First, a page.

In comments filed with the United States Treasury on Thursday, Ford said that the definition of a “foreign entity of concern” should be limited in order to ensure that more electric vehicles qualify for consumer tax credits.
As part of the $430 billion Inflation Reduction Act legislation that was passed in August, new rules will see credits barred for vehicles whose componentry is made or assembled by a “foreign entity of concern.” The rules will also limit how many of the critical minerals in battery-making for electric vehicles can be extracted, processed, or recycled by those same foreign entities.
The new rules aim to reduce America’s dependence on China’s battery supply chain and promote the use of minerals, materials, and suppliers based in the United States and allied countries.
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“While Ford appreciates and supports the overall objective of the law to bolster the localization of battery production and critical mineral mining and processing in the U.S. and with our trading partners and allies, an overly expansive interpretation of this provision risks undermining that very same objective by making the clean vehicle credit largely unavailable,” Ford said in its comments, according to Reuters.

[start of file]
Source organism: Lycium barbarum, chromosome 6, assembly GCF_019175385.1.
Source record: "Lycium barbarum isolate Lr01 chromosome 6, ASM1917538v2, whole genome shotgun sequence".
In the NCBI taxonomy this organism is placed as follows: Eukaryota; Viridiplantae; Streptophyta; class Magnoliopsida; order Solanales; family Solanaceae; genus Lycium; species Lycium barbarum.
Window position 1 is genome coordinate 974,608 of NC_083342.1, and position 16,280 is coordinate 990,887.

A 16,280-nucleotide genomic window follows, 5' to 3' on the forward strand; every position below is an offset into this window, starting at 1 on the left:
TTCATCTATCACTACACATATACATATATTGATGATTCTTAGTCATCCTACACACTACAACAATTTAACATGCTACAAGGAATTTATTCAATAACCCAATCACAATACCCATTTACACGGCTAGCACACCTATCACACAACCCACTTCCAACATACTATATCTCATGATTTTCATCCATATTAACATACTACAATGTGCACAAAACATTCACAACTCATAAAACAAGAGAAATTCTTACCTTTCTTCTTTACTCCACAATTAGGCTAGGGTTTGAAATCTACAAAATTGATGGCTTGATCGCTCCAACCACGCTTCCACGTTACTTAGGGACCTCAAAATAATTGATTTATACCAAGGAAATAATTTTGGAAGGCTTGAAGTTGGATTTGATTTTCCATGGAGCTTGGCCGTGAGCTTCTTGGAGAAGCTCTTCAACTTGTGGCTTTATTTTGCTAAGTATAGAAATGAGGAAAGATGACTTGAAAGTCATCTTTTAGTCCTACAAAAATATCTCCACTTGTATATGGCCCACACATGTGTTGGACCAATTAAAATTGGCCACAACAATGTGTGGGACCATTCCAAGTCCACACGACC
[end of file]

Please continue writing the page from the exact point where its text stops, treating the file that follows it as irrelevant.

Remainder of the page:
The automaker added that it wants the Biden administration to guarantee that joint ventures in mineral extraction, processing, or recycling “will not cause vehicles to be automatically excluded” from receiving EV tax credits. Ford believes that any U.S.-organized company should not be subject to foreign entity rules, regardless of its owner.
In July, Ford said it was planning to import low-cost lithium-ion batteries for North American vehicles from CATL, a battery giant based in China. These batteries are expected to go into all-electric pickup trucks and SUVs.
In addition, the automaker said it needs a “de minimis standard” for foreign entity reporting requirements “so that unintended traces of critical minerals do not disqualify” its vehicles from qualifying for tax credits.
According to the Inflation Reduction Act, 50 percent of minerals used in batteries must be sourced from North America or American allies by 2024. That proportion will have to rise to 80 percent by the end of 2026.